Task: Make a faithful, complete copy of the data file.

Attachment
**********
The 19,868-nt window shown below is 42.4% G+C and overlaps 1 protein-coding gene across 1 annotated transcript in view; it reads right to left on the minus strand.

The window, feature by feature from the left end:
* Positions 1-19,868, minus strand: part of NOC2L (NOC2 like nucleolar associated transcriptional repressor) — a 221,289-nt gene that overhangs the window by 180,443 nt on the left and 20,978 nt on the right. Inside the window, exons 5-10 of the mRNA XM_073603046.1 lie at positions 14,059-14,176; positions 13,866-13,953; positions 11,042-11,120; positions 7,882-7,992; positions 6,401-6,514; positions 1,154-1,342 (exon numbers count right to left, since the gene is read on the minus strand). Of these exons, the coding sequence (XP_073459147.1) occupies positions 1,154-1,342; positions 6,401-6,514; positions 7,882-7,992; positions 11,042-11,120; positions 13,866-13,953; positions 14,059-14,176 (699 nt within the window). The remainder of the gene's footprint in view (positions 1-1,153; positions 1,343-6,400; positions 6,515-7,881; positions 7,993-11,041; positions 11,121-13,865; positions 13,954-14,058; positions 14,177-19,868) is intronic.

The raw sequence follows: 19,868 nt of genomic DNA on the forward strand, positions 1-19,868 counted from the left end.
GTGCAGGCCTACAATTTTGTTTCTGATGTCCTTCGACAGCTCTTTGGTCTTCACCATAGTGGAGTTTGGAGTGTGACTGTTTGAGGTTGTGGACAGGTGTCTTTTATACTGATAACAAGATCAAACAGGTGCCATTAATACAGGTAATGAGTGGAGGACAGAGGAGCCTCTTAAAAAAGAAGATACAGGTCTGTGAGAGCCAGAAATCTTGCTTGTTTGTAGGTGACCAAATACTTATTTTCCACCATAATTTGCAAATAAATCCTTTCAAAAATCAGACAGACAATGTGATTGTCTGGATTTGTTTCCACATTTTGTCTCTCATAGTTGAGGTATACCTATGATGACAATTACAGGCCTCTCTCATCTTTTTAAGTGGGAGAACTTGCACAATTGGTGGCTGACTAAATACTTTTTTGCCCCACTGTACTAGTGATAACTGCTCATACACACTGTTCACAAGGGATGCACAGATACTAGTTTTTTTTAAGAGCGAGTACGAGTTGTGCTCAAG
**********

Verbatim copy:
The 19,868-nt window shown below is 42.4% G+C and overlaps 1 protein-coding gene across 1 annotated transcript in view; it reads right to left on the minus strand.

The window, feature by feature from the left end:
* Positions 1-19,868, minus strand: part of NOC2L (NOC2 like nucleolar associated transcriptional repressor) — a 221,289-nt gene that overhangs the window by 180,443 nt on the left and 20,978 nt on the right. Inside the window, exons 5-10 of the mRNA XM_073603046.1 lie at positions 14,059-14,176; positions 13,866-13,953; positions 11,042-11,120; positions 7,882-7,992; positions 6,401-6,514; positions 1,154-1,342 (exon numbers count right to left, since the gene is read on the minus strand). Of these exons, the coding sequence (XP_073459147.1) occupies positions 1,154-1,342; positions 6,401-6,514; positions 7,882-7,992; positions 11,042-11,120; positions 13,866-13,953; positions 14,059-14,176 (699 nt within the window). The remainder of the gene's footprint in view (positions 1-1,153; positions 1,343-6,400; positions 6,515-7,881; positions 7,993-11,041; positions 11,121-13,865; positions 13,954-14,058; positions 14,177-19,868) is intronic.

The raw sequence follows: 19,868 nt of genomic DNA on the forward strand, positions 1-19,868 counted from the left end.
GTGCAGGCCTACAATTTTGTTTCTGATGTCCTTCGACAGCTCTTTGGTCTTCACCATAGTGGAGTTTGGAGTGTGACTGTTTGAGGTTGTGGACAGGTGTCTTTTATACTGATAACAAGATCAAACAGGTGCCATTAATACAGGTAATGAGTGGAGGACAGAGGAGCCTCTTAAAAAAGAAGATACAGGTCTGTGAGAGCCAGAAATCTTGCTTGTTTGTAGGTGACCAAATACTTATTTTCCACCATAATTTGCAAATAAATCCTTTCAAAAATCAGACAGACAATGTGATTGTCTGGATTTGTTTCCACATTTTGTCTCTCATAGTTGAGGTATACCTATGATGACAATTACAGGCCTCTCTCATCTTTTTAAGTGGGAGAACTTGCACAATTGGTGGCTGACTAAATACTTTTTTGCCCCACTGTACTAGTGATAACTGCTCATACACACTGTTCACAAGGGATGCACAGATACTAGTTTTTTTTAAGAGCGAGTACGAGTTGTGCTCAAG